2 Trade-offs, Comparative Advantage, and the Market System
SOLUTIONS TO END-OF-CHAPTER EXERCISES
Chapter 2 Answers to Thinking Critically Questions:
1. When BMW closes down a plant for alterations it incurs the direct cost of those alterations, but there is also an indirect opportunity cost. If BMW closes down the plant then that means the plant is not producing automobiles which could be sold. Therefore, BMW’s opportunity cost is the profits that it could have earned by operating the plant. BMW incurs direct and indirect costs from shutting down the plant. However, BMW also receives benefits from shutting down the plant: the profits from selling the new sports-activity coupe. If the value of these profits to BMW exceeds the costs of shutting down the plant, then BMW will shut down the plant. 2. No. This chapter discusses the benefits to a country of specializing in the production of those products for which it has a comparative advantage and trading for the other goods. Those benefits are the reduction in the relative price that consumers pay. This reduction in relative price creates gains from trade. This does not mean that trade is costless, but it does mean that the benefits to society are larger than the costs. We will discuss this issue further in the chapter on comparative advantage and gains from international trade (Chapter 8 in the Micro volume; Chapter 6 in the Macro volume). LEARNING OBJECTIVE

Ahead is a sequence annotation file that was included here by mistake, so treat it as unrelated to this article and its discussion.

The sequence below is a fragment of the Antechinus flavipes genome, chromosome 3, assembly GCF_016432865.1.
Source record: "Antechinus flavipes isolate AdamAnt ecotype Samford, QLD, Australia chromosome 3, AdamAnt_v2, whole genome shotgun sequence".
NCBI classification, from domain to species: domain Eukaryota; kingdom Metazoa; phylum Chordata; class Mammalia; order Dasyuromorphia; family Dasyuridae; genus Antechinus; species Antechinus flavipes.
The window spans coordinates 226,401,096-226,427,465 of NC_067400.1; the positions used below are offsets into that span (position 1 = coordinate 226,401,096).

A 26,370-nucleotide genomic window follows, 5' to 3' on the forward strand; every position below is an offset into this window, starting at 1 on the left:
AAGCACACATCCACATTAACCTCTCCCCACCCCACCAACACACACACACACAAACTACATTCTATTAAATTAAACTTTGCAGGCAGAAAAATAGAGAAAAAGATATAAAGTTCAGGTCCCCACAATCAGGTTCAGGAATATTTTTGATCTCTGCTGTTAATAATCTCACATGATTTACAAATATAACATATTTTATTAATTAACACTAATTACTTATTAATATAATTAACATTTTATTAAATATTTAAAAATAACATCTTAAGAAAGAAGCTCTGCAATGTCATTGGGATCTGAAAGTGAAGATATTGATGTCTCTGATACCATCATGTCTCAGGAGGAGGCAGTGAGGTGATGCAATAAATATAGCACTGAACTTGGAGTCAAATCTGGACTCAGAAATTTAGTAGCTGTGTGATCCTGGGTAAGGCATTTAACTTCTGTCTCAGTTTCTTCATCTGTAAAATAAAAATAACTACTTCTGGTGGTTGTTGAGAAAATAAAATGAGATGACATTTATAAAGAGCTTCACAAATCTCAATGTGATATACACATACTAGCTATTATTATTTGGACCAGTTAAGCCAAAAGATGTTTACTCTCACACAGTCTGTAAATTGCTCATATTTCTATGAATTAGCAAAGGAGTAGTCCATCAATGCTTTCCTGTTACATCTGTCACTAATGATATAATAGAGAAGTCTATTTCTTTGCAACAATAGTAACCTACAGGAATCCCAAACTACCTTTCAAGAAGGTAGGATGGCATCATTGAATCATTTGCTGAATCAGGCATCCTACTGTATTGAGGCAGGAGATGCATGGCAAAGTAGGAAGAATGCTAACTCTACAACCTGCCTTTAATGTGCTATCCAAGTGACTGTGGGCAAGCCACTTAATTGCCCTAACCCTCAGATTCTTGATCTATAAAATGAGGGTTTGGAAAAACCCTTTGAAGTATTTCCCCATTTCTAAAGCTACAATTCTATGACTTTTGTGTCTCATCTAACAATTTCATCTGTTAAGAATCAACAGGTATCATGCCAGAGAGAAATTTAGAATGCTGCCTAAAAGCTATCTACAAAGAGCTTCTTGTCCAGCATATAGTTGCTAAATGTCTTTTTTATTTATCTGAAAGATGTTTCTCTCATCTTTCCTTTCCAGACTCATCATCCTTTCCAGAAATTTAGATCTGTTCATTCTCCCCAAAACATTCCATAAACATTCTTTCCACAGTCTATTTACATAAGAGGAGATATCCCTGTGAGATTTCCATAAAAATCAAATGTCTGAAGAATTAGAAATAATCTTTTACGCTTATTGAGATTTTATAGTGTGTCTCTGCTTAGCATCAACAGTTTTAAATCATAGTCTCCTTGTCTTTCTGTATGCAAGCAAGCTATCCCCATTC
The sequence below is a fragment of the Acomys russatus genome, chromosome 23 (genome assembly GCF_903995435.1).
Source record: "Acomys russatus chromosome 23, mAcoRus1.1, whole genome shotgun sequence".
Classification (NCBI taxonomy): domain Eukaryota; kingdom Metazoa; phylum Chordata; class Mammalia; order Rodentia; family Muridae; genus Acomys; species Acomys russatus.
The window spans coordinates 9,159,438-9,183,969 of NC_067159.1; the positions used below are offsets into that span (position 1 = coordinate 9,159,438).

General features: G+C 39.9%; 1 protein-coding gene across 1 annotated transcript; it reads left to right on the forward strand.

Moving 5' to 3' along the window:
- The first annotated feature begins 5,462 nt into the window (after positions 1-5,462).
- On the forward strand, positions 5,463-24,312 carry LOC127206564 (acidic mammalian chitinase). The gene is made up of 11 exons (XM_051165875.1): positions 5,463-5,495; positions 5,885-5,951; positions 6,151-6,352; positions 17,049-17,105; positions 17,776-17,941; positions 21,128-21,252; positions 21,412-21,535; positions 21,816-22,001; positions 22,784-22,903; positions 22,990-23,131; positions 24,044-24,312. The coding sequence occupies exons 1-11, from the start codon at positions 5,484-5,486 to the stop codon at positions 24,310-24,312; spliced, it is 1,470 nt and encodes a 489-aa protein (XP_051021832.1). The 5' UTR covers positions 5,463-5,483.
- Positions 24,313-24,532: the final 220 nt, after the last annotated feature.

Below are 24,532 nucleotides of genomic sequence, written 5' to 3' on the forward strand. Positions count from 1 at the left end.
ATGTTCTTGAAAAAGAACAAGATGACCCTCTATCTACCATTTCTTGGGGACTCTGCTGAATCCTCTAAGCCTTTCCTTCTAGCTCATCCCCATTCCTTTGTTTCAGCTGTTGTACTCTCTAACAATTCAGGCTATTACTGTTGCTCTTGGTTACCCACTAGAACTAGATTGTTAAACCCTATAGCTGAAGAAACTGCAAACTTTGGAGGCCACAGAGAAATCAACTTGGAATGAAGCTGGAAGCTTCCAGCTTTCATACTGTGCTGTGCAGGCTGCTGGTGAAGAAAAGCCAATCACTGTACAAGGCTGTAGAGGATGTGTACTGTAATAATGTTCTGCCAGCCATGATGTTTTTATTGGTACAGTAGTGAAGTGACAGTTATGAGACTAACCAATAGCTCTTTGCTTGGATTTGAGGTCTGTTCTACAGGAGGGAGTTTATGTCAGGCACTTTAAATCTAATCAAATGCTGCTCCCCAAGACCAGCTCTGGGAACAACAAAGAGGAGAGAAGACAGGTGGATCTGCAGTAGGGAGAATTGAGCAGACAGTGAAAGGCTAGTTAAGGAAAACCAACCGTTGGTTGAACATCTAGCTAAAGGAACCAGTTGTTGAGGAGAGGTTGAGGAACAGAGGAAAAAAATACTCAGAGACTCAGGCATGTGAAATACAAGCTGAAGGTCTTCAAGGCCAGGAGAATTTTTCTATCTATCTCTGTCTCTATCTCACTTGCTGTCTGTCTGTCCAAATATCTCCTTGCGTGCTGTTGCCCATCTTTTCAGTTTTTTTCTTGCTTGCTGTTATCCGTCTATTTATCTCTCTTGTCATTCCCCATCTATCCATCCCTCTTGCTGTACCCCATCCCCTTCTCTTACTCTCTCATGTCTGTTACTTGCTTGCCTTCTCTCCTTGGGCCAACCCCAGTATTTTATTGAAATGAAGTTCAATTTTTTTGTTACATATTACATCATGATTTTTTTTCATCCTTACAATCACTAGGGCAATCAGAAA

LEARNING OBJECTIVE 2-1: Use a production possibilities frontier to analyze opportunity costs and trade-offs.
1.1 Scarcity is the situation in which wants exceed the limited resources available to fulfill those wants. There are some things that are available in such abundance that they exceed our wants. For example, for most people there is enough oxygen in the atmosphere that the amount they want to inhale equals or exceeds the amount available – so oxygen isn’t scarce for them. Another example might be weeds in your garden –...
Please join StudyMode to read the full document